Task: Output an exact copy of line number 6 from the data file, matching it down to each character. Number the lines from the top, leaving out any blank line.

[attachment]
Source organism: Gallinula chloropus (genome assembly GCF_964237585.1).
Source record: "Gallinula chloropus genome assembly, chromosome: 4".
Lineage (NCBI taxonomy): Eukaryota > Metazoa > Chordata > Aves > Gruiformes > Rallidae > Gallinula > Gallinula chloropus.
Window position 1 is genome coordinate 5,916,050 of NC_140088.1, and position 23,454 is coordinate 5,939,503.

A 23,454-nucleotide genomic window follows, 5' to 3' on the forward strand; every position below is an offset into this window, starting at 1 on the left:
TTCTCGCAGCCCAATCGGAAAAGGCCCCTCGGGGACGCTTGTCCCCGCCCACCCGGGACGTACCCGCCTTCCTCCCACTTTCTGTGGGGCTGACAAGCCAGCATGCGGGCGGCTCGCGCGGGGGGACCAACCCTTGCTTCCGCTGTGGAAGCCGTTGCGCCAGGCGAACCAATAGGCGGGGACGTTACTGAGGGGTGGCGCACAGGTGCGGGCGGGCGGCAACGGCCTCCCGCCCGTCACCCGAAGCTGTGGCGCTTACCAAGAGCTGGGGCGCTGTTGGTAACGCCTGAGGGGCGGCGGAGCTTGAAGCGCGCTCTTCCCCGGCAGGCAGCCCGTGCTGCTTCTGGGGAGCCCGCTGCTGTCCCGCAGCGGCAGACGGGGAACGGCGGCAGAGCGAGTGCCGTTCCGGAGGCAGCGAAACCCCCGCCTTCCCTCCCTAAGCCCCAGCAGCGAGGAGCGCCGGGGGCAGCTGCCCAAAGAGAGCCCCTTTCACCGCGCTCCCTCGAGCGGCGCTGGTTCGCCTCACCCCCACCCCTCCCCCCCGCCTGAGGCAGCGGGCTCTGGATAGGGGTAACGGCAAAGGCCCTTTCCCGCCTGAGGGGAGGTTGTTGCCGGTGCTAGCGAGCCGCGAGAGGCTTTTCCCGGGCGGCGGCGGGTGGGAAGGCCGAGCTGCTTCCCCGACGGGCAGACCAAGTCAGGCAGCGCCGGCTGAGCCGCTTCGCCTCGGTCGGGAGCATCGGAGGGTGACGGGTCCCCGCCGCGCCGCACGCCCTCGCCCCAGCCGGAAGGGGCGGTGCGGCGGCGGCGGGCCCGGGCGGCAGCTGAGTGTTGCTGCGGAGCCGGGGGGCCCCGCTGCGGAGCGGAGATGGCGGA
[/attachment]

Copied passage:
TTCTCGCAGCCCAATCGGAAAAGGCCCCTCGGGGACGCTTGTCCCCGCCCACCCGGGACGTACCCGCCTTCCTCCCACTTTCTGTGGGGCTGACAAGCCAGCATGCGGGCGGCTCGCGCGGGGGGACCAACCCTTGCTTCCGCTGTGGAAGCCGTTGCGCCAGGCGAACCAATAGGCGGGGACGTTACTGAGGGGTGGCGCACAGGTGCGGGCGGGCGGCAACGGCCTCCCGCCCGTCACCCGAAGCTGTGGCGCTTACCAAGAGCTGGGGCGCTGTTGGTAACGCCTGAGGGGCGGCGGAGCTTGAAGCGCGCTCTTCCCCGGCAGGCAGCCCGTGCTGCTTCTGGGGAGCCCGCTGCTGTCCCGCAGCGGCAGACGGGGAACGGCGGCAGAGCGAGTGCCGTTCCGGAGGCAGCGAAACCCCCGCCTTCCCTCCCTAAGCCCCAGCAGCGAGGAGCGCCGGGGGCAGCTGCCCAAAGAGAGCCCCTTTCACCGCGCTCCCTCGAGCGGCGCTGGTTCGCCTCACCCCCACCCCTCCCCCCCGCCTGAGGCAGCGGGCTCTGGATAGGGGTAACGGCAAAGGCCCTTTCCCGCCTGAGGGGAGGTTGTTGCCGGTGCTAGCGAGCCGCGAGAGGCTTTTCCCGGGCGGCGGCGGGTGGGAAGGCCGAGCTGCTTCCCCGACGGGCAGACCAAGTCAGGCAGCGCCGGCTGAGCCGCTTCGCCTCGGTCGGGAGCATCGGAGGGTGACGGGTCCCCGCCGCGCCGCACGCCCTCGCCCCAGCCGGAAGGGGCGGTGCGGCGGCGGCGGGCCCGGGCGGCAGCTGAGTGTTGCTGCGGAGCCGGGGGGCCCCGCTGCGGAGCGGAGATGGCGGA